Now that the Japanese Tora-san series--with 50-some entries in 30 years--has presumably drawn to a close, following the death of star Kiyoshi Atsumi last year, the James Bond films constitute the longest-running continuous series around. They've had their ups and downs, but something about the Bond formula has proved enduring enough to keep the character alive through five incarnations--Sean Connery, George Lazenby, Roger Moore, Timothy Dalton and Pierce Brosnan.
Brosnan returns as 007 in Tomorrow Never Dies, opus 18 of the "official" James Bond series (Casino Royale and Never Say Never Again were outside productions). With the commercial--and, to some extent, critical--triumph of GoldenEye, Brosnan established himself as the best Bond since everyone's favorite, Connery.
As has become standard, the title has nothing to do with anything: If "living" or "dying" were even vaguely applicable to "tomorrow"--and they're not--then tomorrow would always die when it becomes today, and then yesterday. Still, it sounds right, and, within the Bond universe, with its determinedly surface values, what else is really important?
After the usual unrelated pre-credit action sequence, the new Bond opens with a mysterious stealth ship destroying a British vessel in the North China Sea in order to manufacture a diplomatic crisis between Britain and China. In short order, we discover that this nefarious scheme is the work of Elliot Carver (Jonathan Pryce), an international communications mogul who plans to beat his competition to the news by being the one to create it. Carver at times vaguely suggests Ted Turner, but his character owes at least as much to both Rupert Murdoch and William Randolph Hearst.
Bond is summoned; he would, of course, be the only man for the job, being, by pure coincidence, a former lover of Carver's wife, Paris (Teri Hatcher). M (Judi Dench), in a particularly cold-blooded moment, identifies Bond's obvious advantage.
Bond heads for Carver's Hamburg, Germany, headquarters, where Q shows up (in a slightly confusing sequence) to give him his latest gadgets--most notably a BMW with a video-game-like remote-control pad. At the launch party for Carver's CMGN (Carver Media Group Network), Bond meets up with Wai Lin (Michelle Yeoh), ostensibly a Chinese newswoman, but clearly a spy in mufti.
From then on, it's caper . . . chase . . . murder . . . sex . . . chase . . . and so on, until the finale, where, rather predictably, Bond and Wai Lin collaborate to save the world.
It would be silly to expect anything startlingly new from the venerable series at this stage. Ever since Goldfinger set the pattern that has guided the series, the individual films have risen or fallen on the quality of the leading man and the cleverness of the execution. Brosnan proved his worth last time around; but, sad to say, the rest of the film lacks the wit and inventiveness of GoldenEye, let alone of Goldfinger.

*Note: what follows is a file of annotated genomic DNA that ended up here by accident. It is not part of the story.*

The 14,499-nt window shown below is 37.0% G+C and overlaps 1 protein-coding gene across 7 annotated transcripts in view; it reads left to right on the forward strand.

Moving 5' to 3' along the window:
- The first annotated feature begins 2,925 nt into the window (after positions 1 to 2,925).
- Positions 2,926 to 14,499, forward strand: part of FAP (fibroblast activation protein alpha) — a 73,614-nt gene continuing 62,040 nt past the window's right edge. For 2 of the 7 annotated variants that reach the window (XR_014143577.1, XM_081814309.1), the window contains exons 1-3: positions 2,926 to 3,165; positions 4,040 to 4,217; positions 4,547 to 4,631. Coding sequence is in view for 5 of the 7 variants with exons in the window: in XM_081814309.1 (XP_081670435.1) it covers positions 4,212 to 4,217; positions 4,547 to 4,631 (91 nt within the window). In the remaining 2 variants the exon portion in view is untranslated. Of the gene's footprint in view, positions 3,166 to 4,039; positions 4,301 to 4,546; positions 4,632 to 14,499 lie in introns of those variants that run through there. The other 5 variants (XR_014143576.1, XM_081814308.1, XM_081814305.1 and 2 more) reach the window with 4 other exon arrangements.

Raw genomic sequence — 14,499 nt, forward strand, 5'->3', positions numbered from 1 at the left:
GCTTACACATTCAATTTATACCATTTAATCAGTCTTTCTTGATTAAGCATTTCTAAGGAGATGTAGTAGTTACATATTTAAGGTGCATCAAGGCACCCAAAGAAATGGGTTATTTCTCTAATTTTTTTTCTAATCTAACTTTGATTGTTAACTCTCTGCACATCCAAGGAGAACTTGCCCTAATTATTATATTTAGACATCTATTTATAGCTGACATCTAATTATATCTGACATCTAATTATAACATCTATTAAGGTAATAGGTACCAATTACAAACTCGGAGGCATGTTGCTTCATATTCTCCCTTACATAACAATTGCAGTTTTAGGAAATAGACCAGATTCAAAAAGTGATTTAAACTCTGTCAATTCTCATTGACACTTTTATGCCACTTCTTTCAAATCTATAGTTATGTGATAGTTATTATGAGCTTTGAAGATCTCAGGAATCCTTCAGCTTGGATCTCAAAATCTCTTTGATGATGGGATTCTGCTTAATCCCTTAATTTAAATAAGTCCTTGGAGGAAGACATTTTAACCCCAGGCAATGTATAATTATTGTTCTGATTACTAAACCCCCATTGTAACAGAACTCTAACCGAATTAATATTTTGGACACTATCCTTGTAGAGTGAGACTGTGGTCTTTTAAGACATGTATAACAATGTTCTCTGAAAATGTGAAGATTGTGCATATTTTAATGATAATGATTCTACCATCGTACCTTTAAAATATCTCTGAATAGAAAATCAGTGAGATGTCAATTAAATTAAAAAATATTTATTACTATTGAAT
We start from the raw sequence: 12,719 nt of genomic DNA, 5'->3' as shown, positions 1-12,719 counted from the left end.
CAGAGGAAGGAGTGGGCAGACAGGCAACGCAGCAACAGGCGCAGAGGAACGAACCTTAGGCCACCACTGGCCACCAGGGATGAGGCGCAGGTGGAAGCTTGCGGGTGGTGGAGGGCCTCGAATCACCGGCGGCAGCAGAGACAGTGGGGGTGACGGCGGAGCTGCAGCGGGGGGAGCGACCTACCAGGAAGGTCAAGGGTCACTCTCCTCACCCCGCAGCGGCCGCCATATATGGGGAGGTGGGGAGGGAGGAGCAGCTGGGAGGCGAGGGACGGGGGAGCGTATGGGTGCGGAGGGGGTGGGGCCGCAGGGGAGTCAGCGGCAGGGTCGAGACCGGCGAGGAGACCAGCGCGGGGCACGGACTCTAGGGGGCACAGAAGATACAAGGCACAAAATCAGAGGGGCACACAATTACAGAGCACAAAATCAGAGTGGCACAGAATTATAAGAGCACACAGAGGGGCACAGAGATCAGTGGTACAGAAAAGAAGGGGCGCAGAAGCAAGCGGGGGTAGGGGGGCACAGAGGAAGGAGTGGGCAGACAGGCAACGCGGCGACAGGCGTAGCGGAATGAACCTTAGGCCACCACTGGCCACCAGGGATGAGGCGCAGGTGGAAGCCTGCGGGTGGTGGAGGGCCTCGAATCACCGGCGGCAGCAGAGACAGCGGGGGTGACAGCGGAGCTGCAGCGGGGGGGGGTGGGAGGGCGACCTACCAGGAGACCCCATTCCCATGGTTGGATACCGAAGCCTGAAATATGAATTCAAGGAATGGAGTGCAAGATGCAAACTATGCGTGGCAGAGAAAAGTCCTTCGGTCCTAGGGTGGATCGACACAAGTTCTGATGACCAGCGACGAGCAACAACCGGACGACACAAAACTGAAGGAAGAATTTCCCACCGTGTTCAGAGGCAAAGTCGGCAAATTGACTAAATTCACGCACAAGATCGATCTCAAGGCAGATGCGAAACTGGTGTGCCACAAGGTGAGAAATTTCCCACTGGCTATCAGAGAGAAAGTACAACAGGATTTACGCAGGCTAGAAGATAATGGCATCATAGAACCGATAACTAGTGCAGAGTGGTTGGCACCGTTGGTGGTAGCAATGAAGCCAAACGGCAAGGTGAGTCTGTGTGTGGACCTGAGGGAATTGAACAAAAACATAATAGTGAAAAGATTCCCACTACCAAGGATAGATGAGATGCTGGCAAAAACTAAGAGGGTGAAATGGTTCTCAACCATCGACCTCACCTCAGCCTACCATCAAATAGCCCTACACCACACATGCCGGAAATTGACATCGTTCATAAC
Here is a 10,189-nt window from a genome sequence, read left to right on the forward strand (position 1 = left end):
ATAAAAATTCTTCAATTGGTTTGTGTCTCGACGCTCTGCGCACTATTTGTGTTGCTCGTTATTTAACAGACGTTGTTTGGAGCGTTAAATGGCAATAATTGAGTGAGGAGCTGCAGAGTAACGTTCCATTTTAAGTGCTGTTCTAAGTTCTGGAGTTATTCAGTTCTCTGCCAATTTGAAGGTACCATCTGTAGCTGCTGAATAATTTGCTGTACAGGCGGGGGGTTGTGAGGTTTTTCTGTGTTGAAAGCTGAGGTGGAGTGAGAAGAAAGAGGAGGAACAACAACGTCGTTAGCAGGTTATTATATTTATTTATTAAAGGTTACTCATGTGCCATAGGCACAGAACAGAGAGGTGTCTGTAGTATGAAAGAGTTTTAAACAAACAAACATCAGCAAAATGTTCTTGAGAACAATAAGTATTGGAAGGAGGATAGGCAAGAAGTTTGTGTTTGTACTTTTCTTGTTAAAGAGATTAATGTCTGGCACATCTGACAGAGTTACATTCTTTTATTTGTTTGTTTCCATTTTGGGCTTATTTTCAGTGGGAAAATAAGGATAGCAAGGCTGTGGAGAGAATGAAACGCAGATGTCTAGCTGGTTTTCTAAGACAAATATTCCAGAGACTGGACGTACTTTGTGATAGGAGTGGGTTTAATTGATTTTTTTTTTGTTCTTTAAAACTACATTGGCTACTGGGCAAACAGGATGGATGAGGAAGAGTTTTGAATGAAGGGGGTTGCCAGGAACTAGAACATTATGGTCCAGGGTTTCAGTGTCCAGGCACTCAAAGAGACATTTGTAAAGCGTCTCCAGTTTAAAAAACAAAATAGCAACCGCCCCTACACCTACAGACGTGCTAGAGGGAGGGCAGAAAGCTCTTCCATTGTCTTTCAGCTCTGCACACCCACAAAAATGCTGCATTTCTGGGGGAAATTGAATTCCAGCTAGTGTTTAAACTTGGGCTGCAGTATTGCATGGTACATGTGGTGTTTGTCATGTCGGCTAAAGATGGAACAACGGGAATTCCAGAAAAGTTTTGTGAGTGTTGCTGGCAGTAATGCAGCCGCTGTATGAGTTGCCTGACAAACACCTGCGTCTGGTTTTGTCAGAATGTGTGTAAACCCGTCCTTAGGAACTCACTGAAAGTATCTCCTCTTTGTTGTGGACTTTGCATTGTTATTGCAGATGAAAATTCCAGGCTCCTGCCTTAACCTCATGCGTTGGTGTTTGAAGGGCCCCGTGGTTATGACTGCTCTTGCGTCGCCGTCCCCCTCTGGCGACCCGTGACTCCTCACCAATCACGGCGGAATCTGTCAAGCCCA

A skydiving sequence is a perfect example of the lackluster shtick with which Tomorrow Never Dies is filled. Moonraker, the worst film in the series, opened with a spectacular skydiving sequence that will probably never be bettered; GoldenEye's opening, in which Bond sailed after, and caught, a pilotless plane, was at least a worthy contender. But the skydiving scene in Tomorrow Never Dies is just plain ol' skydiving. Why bother having such a sequence unless there's some twist to make it new?
Likewise, the distinguishing element of the biggest car chase is that Bond is squatting in the back seat, driving with his little touchpad remote control. Since it takes the bad guys a zillion bullets to shatter the windshield, you wonder why Bond is hunching down in the first place. And, more important, since the touchpad has a video-screen view of the driver's-seat perspective, what's the big deal? In what way is Bond doing anything substantively different from driving the car normally?
All the chase and suspense gimmicks are of that caliber: They fill the spaces adequately, but just adequately. The sole exception is Yeoh's one big fight scene--which brings us to the film's other big disappointment.
The greatest hope for the new Bond was the casting of Yeoh, Hong Kong's biggest female action star, as Bond's sidekick. Anyone who's seen her best HK films or, at the very least, the American release of Jackie Chan's Supercop (for which she was billed as Michelle Khan), knows how extraordinary she can be.
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In Tomorrow Never Dies, we get a wonderful taste of Yeoh's abilities, but only a taste. It's a half-hour before she shows up, another 20 minutes before she does anything, and another 40 minutes before she finally gets to show her stuff. We're nearly three-quarters through the movie by then: Yeoh gets a brief, wonderful solo fight scene, staged by the great Hong Kong stunt coordinator Philip Kwok. (Kwok, who is best known to Western audiences as the fearsome Mad Dog in John Woo's Hard-Boiled, has a walk-on here as General Chang.)
Yeoh gets to do plenty in the final half-hour, though much of the action doesn't really spotlight what makes her different from Western action stars; it's as though the producers--so used to standard Hollywood action, with its high-tech hardware, special-effects wizardry and stunt doubles--didn't know what to do with an actress who has actual physical skills.
After John Glen directed five Bond films in a row, the producers cannily decided to shake up the series by choosing the relatively unlikely Martin Campbell (Criminal Law, Defenseless) for GoldenEye. While it seems a good idea to have fresh directors on each new film, veteran Roger Spottiswoode (The Best of Times, Under Fire) doesn't seem to bring much to the party. And the wisecracks in the script by Bruce Feirstein (Real Men Don't Eat Quiche and a co-credit on GoldenEye) aren't particularly witty.
Tomorrow Never Dies
Directed by Roger Spottiswoode; with Pierce Brosnan.